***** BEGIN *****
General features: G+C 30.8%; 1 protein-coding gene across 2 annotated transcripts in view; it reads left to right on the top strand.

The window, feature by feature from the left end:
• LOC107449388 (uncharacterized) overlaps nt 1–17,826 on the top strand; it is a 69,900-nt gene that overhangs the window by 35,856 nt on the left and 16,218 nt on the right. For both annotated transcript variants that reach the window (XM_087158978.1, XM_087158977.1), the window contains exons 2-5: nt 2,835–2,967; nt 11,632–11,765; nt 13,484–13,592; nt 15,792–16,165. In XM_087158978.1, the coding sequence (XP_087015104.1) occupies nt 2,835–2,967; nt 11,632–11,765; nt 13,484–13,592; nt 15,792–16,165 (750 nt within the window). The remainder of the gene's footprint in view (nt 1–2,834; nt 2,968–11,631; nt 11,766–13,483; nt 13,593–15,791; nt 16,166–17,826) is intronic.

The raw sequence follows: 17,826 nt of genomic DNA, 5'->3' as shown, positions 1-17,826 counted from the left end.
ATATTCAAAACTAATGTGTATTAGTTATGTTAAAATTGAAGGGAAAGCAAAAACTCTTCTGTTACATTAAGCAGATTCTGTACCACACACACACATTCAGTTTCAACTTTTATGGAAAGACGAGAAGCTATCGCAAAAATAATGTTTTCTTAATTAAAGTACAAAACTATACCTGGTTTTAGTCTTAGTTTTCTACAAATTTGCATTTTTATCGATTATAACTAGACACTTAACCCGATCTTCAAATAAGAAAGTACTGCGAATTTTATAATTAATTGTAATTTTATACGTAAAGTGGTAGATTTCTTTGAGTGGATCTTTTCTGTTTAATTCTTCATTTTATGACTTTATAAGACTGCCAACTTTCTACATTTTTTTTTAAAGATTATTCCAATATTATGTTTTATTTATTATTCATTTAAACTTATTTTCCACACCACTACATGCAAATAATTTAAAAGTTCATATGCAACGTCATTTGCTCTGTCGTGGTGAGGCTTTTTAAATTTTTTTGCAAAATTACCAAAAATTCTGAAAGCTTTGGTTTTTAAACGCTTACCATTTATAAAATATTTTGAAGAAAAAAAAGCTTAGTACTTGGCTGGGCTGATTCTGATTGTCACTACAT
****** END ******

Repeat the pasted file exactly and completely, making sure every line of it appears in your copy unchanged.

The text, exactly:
General features: G+C 30.8%; 1 protein-coding gene across 2 annotated transcripts in view; it reads left to right on the top strand.

The window, feature by feature from the left end:
• LOC107449388 (uncharacterized) overlaps nt 1–17,826 on the top strand; it is a 69,900-nt gene that overhangs the window by 35,856 nt on the left and 16,218 nt on the right. For both annotated transcript variants that reach the window (XM_087158978.1, XM_087158977.1), the window contains exons 2-5: nt 2,835–2,967; nt 11,632–11,765; nt 13,484–13,592; nt 15,792–16,165. In XM_087158978.1, the coding sequence (XP_087015104.1) occupies nt 2,835–2,967; nt 11,632–11,765; nt 13,484–13,592; nt 15,792–16,165 (750 nt within the window). The remainder of the gene's footprint in view (nt 1–2,834; nt 2,968–11,631; nt 11,766–13,483; nt 13,593–15,791; nt 16,166–17,826) is intronic.

The raw sequence follows: 17,826 nt of genomic DNA, 5'->3' as shown, positions 1-17,826 counted from the left end.
ATATTCAAAACTAATGTGTATTAGTTATGTTAAAATTGAAGGGAAAGCAAAAACTCTTCTGTTACATTAAGCAGATTCTGTACCACACACACACATTCAGTTTCAACTTTTATGGAAAGACGAGAAGCTATCGCAAAAATAATGTTTTCTTAATTAAAGTACAAAACTATACCTGGTTTTAGTCTTAGTTTTCTACAAATTTGCATTTTTATCGATTATAACTAGACACTTAACCCGATCTTCAAATAAGAAAGTACTGCGAATTTTATAATTAATTGTAATTTTATACGTAAAGTGGTAGATTTCTTTGAGTGGATCTTTTCTGTTTAATTCTTCATTTTATGACTTTATAAGACTGCCAACTTTCTACATTTTTTTTTAAAGATTATTCCAATATTATGTTTTATTTATTATTCATTTAAACTTATTTTCCACACCACTACATGCAAATAATTTAAAAGTTCATATGCAACGTCATTTGCTCTGTCGTGGTGAGGCTTTTTAAATTTTTTTGCAAAATTACCAAAAATTCTGAAAGCTTTGGTTTTTAAACGCTTACCATTTATAAAATATTTTGAAGAAAAAAAAGCTTAGTACTTGGCTGGGCTGATTCTGATTGTCACTACAT